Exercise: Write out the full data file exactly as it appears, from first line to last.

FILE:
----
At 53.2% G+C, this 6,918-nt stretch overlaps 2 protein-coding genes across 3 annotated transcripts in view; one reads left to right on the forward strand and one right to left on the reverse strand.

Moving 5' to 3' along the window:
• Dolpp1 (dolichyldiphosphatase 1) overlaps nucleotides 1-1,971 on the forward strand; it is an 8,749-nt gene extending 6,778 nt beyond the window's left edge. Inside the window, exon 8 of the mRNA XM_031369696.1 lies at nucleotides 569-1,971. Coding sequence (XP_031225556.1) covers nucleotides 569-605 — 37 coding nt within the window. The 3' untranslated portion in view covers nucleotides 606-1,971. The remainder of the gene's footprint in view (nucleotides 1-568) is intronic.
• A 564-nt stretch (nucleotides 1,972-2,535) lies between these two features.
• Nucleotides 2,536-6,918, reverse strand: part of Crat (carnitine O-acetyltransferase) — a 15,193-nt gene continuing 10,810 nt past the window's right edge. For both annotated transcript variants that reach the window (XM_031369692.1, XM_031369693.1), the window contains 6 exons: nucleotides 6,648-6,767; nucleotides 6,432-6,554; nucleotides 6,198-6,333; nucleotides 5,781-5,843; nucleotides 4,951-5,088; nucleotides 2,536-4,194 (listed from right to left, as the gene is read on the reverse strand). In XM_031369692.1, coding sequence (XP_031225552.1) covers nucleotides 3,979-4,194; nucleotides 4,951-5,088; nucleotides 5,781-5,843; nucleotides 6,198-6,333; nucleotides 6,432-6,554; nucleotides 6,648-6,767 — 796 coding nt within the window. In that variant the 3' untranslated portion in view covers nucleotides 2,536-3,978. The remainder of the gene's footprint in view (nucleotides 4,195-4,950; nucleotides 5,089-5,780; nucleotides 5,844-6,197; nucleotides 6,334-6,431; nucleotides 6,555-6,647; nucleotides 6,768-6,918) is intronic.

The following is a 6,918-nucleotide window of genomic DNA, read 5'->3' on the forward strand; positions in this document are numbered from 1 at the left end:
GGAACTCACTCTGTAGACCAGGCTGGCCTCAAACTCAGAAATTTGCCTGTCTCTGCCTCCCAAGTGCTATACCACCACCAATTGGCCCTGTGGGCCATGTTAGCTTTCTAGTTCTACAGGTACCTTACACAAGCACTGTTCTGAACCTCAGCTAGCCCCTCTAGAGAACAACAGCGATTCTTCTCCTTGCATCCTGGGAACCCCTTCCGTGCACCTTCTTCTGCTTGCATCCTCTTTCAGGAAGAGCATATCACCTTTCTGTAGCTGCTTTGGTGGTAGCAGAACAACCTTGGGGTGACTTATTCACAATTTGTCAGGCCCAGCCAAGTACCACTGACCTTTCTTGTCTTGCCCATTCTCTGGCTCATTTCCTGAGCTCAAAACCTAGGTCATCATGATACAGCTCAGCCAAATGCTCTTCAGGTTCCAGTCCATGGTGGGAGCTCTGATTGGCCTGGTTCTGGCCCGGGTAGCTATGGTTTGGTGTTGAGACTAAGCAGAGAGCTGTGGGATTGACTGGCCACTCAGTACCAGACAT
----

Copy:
At 53.2% G+C, this 6,918-nt stretch overlaps 2 protein-coding genes across 3 annotated transcripts in view; one reads left to right on the forward strand and one right to left on the reverse strand.

Moving 5' to 3' along the window:
• Dolpp1 (dolichyldiphosphatase 1) overlaps nucleotides 1-1,971 on the forward strand; it is an 8,749-nt gene extending 6,778 nt beyond the window's left edge. Inside the window, exon 8 of the mRNA XM_031369696.1 lies at nucleotides 569-1,971. Coding sequence (XP_031225556.1) covers nucleotides 569-605 — 37 coding nt within the window. The 3' untranslated portion in view covers nucleotides 606-1,971. The remainder of the gene's footprint in view (nucleotides 1-568) is intronic.
• A 564-nt stretch (nucleotides 1,972-2,535) lies between these two features.
• Nucleotides 2,536-6,918, reverse strand: part of Crat (carnitine O-acetyltransferase) — a 15,193-nt gene continuing 10,810 nt past the window's right edge. For both annotated transcript variants that reach the window (XM_031369692.1, XM_031369693.1), the window contains 6 exons: nucleotides 6,648-6,767; nucleotides 6,432-6,554; nucleotides 6,198-6,333; nucleotides 5,781-5,843; nucleotides 4,951-5,088; nucleotides 2,536-4,194 (listed from right to left, as the gene is read on the reverse strand). In XM_031369692.1, coding sequence (XP_031225552.1) covers nucleotides 3,979-4,194; nucleotides 4,951-5,088; nucleotides 5,781-5,843; nucleotides 6,198-6,333; nucleotides 6,432-6,554; nucleotides 6,648-6,767 — 796 coding nt within the window. In that variant the 3' untranslated portion in view covers nucleotides 2,536-3,978. The remainder of the gene's footprint in view (nucleotides 4,195-4,950; nucleotides 5,089-5,780; nucleotides 5,844-6,197; nucleotides 6,334-6,431; nucleotides 6,555-6,647; nucleotides 6,768-6,918) is intronic.

The following is a 6,918-nucleotide window of genomic DNA, read 5'->3' on the forward strand; positions in this document are numbered from 1 at the left end:
GGAACTCACTCTGTAGACCAGGCTGGCCTCAAACTCAGAAATTTGCCTGTCTCTGCCTCCCAAGTGCTATACCACCACCAATTGGCCCTGTGGGCCATGTTAGCTTTCTAGTTCTACAGGTACCTTACACAAGCACTGTTCTGAACCTCAGCTAGCCCCTCTAGAGAACAACAGCGATTCTTCTCCTTGCATCCTGGGAACCCCTTCCGTGCACCTTCTTCTGCTTGCATCCTCTTTCAGGAAGAGCATATCACCTTTCTGTAGCTGCTTTGGTGGTAGCAGAACAACCTTGGGGTGACTTATTCACAATTTGTCAGGCCCAGCCAAGTACCACTGACCTTTCTTGTCTTGCCCATTCTCTGGCTCATTTCCTGAGCTCAAAACCTAGGTCATCATGATACAGCTCAGCCAAATGCTCTTCAGGTTCCAGTCCATGGTGGGAGCTCTGATTGGCCTGGTTCTGGCCCGGGTAGCTATGGTTTGGTGTTGAGACTAAGCAGAGAGCTGTGGGATTGACTGGCCACTCAGTACCAGACAT